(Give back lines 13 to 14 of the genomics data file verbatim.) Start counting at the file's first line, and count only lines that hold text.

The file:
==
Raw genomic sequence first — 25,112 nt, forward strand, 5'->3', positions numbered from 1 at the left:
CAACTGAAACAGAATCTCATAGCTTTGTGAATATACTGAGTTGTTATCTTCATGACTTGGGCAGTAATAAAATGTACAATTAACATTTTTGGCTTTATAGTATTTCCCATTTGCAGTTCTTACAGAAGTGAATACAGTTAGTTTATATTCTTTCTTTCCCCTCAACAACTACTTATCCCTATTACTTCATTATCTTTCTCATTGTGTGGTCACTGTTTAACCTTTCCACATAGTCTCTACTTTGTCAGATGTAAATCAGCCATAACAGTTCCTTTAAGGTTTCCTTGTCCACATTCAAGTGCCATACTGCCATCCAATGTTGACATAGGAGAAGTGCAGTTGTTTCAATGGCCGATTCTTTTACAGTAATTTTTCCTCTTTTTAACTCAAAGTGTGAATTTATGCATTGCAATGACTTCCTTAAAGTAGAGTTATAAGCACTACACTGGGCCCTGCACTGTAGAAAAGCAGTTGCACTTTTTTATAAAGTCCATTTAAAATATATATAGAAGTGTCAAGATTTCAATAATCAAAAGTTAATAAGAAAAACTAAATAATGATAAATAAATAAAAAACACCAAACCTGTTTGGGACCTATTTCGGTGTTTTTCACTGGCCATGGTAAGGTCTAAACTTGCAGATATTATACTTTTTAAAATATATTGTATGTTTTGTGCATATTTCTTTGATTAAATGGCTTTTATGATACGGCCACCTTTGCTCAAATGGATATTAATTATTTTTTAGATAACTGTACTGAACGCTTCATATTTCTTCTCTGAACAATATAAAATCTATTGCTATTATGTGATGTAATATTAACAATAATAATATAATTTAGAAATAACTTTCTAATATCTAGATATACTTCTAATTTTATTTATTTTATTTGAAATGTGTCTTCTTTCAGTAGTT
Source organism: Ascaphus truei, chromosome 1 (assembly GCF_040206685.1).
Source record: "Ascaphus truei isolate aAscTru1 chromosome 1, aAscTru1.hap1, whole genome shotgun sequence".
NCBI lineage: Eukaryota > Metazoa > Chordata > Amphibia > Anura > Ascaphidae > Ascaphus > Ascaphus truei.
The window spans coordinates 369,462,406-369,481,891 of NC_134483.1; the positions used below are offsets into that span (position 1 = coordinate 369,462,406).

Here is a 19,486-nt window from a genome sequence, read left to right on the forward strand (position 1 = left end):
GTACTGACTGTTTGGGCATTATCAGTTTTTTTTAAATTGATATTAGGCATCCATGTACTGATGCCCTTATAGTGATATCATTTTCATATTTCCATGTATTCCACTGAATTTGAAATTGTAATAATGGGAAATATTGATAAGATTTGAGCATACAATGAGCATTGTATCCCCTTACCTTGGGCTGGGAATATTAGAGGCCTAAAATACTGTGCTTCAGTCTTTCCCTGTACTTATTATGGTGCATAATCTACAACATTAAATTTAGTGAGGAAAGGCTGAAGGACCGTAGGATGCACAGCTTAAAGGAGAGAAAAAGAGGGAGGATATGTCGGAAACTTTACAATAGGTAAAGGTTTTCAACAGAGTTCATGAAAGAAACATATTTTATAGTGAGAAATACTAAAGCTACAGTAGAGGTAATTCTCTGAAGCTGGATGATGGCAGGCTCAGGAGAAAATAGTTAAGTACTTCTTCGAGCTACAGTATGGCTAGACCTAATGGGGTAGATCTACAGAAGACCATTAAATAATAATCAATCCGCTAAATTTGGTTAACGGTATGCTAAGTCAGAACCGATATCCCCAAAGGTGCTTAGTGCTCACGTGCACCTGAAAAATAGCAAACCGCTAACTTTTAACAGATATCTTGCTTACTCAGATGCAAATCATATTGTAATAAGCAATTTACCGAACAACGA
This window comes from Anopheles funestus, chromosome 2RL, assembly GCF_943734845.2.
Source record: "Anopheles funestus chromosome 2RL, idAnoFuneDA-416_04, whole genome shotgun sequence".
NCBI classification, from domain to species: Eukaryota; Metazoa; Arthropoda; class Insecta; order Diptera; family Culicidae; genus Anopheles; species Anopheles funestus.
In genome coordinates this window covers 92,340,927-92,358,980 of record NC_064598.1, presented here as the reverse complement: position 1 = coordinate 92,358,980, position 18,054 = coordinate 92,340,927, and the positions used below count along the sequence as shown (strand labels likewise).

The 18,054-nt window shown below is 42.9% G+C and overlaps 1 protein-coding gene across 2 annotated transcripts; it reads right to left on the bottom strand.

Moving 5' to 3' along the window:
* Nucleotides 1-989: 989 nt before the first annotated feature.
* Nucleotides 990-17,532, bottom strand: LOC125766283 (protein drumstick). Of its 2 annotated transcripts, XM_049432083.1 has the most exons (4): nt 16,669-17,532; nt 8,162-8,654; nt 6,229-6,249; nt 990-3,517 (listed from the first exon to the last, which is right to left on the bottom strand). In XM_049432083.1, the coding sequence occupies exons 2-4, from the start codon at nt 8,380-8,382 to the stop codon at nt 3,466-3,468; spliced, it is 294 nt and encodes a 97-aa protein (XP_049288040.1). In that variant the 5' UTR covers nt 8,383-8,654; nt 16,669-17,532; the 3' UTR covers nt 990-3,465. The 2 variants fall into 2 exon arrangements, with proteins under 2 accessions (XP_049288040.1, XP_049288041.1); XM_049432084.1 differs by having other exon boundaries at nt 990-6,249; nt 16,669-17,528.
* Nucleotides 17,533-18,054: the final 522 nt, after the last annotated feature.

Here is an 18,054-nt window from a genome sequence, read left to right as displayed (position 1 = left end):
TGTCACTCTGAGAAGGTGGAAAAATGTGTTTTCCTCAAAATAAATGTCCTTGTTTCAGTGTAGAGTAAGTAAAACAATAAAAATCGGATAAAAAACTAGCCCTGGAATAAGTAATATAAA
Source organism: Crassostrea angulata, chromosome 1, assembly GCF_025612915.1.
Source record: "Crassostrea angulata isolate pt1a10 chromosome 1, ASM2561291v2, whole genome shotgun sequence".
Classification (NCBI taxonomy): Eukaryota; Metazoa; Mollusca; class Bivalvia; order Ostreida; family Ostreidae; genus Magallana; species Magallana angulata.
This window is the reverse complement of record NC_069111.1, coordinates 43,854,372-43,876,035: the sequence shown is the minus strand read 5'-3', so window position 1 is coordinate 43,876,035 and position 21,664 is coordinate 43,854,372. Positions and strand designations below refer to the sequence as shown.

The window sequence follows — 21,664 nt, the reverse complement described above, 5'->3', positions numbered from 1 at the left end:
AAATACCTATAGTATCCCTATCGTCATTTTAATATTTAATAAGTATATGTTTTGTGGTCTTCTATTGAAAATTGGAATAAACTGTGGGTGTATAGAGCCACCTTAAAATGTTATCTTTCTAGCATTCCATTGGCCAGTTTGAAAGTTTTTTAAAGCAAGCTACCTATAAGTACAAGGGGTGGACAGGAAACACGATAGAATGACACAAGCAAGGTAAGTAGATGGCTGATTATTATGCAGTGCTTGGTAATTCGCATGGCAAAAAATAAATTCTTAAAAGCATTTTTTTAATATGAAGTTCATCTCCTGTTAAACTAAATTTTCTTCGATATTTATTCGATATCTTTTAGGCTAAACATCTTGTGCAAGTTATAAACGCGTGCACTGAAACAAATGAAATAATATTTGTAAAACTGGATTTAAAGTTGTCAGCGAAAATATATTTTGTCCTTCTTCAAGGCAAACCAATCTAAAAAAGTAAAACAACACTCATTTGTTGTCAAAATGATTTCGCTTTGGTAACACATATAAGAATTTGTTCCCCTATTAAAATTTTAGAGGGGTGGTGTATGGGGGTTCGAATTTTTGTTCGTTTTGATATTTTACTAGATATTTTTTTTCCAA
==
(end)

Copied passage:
The 18,054-nt window shown below is 42.9% G+C and overlaps 1 protein-coding gene across 2 annotated transcripts; it reads right to left on the bottom strand.

Moving 5' to 3' along the window: